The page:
|Lesson Plan ID:
The Real Number System
This lesson focuses on a clear understanding of the real number system by using a variety of teaching strategies. A graphic organizer on a slideshow illustrates how the classifications of numbers relate. A kinesthetic activity helps students compare the classifications.
|MA2013(8) ||1. Know that numbers that are not rational are called irrational. Understand informally that every number has a decimal expansion; for rational numbers show that the decimal expansion repeats eventually, and convert a decimal expansion which repeats eventually into a rational number. [8-NS1] |
|Primary Learning Objective(s):
Students will classify numbers within the real number system. Students will identify numbers as rational or irrational. Students will classify rational numbers as integers, whole numbers, or natural numbers.
|Additional Learning Objective(s):
|Approximate Duration of the Lesson:
|| 31 to 60 Minutes|
|Materials and Equipment:
6 chairs, signs (Real, Rational, Irrational, Integer, Whole, Natural), container to draw numbers from, practice sheet for each student
|Technology Resources Needed:
PowerPoint presentation (see attached), desktop publishing software such as MS Word or Publisher for making signs and numbers (or use the attached file)
This lesson may be used as an introductory lesson where students have limited knowledge of the vocabulary and the teacher defines the classifications. This lesson may also be used as reinforcement with students who have already defined the classifications.
1.)The teacher will need to define and describe each classification of the real number system. It is a good idea to illustrate the progression through time. For example, when students were in kindergarten they had only an understanding of numbers that they could count, hence the term counting numbers (or natural numbers). In first grade they understood zero and how it functioned as a placeholder. In seventh grade they learned to use integers. In Algebra II they will learn an entirely new number system, complex numbers.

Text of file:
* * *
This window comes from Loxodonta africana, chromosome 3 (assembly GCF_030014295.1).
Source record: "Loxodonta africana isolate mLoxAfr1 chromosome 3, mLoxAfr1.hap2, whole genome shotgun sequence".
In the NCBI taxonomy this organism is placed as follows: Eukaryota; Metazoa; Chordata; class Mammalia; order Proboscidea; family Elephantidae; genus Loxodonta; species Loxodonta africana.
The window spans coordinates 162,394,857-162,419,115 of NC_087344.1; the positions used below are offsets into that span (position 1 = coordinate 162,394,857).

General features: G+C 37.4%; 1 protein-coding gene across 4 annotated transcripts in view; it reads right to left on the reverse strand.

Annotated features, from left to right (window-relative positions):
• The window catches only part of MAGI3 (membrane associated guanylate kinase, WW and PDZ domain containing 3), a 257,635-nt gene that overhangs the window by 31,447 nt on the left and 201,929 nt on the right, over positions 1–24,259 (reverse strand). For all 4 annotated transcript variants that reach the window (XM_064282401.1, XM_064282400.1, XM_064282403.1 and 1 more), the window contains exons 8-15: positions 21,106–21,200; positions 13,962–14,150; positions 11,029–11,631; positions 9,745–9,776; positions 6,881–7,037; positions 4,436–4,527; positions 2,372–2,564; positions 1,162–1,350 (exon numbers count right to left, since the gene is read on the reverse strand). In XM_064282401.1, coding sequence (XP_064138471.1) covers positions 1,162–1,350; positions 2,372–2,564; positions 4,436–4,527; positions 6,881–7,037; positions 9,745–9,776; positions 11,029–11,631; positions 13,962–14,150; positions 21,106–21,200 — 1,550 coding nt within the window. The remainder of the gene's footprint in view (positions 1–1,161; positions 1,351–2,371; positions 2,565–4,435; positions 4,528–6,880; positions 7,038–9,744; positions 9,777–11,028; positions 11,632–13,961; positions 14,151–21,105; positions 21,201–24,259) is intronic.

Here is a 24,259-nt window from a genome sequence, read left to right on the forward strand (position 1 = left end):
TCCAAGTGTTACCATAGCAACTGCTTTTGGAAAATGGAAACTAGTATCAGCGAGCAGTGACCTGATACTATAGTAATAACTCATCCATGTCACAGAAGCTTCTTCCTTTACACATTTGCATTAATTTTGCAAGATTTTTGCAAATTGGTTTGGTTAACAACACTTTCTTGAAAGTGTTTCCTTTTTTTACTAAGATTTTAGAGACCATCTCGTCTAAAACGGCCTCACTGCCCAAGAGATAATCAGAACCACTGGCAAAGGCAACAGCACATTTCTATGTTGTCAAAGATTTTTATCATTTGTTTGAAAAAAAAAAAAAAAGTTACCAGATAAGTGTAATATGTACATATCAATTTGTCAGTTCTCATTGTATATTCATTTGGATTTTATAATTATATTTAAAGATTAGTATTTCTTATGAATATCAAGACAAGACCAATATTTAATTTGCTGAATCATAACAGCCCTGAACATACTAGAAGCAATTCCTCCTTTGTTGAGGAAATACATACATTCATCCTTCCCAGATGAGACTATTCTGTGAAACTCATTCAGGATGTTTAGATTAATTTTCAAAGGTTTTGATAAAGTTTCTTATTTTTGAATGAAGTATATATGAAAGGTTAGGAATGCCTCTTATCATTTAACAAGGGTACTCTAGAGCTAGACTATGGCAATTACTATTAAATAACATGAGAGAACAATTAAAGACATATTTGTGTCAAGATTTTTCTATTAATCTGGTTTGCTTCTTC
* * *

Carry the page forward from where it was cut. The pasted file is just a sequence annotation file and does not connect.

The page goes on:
2.)Use the diagrams in the attached slideshow presentation to further illustrate the attributes of each classification.
3.)Select six students to sit in chairs in the front of the room facing the class. The first round should probably be with students who have a good understanding of the concept.
4.)Give each student a sign to wear: (in this order) Real, Rational, Irrational, Integer, Whole, Natural.
5.)The remaining students will draw numbers from a container. As each student reads his/her number, the students in the front will stand if the number meets the constraints of their classification.
6.)Teacher observation and assessment will determine how many rounds are played. When the teacher feels the connections have been made, a discussion will evolve. Students will begin to see that Irrational and Rational never stand at the same time. They will also see that Real always stands. If Natural is standing, then Whole and Integer will also. Allow students to make these observations. Do not rush the process.
7.)Give the students the practice sheet for classwork or homework.
8.)Be sure to give enough guided practice before assigning independent work.
|Attachments:**Some files will display in a new window. Others will prompt you to download.
Practice Sheet - Real numbers.doc
The Real Number System 2.ppt
Re-teaching decisions will be made based on teacher observation of the kinesthetic activity and the follow-up practice. Students will also be assessed using a unit test.
The lesson could be expanded by adding the complex number system to the kinesthetic activity. Students could also be asked to place various numbers in the appropriate area on the diagram in the slideshow presentation.
Special needs students may need to complete the practice sheet with peer pairing. The teacher may also provide the students will teaching aids such as the diagram used on the slideshow or sets defining each number. classification.
Each area below is a direct link to general teaching strategies/classroom
for students with identified learning and/or behavior problems such as: reading
or math performance below grade level; test or classroom assignments/quizzes at
a failing level; failure to complete assignments independently; difficulty with
short-term memory, abstract concepts, staying on task, or following directions;
poor peer interaction or temper tantrums, and other learning or behavior problems.
|Presentation of Material
||Using Groups and Peers
|Assisting the Reluctant Starter
||Dealing with Inappropriate
Be sure to check the student's IEP for specific accommodations.
|Variations Submitted by ALEX Users: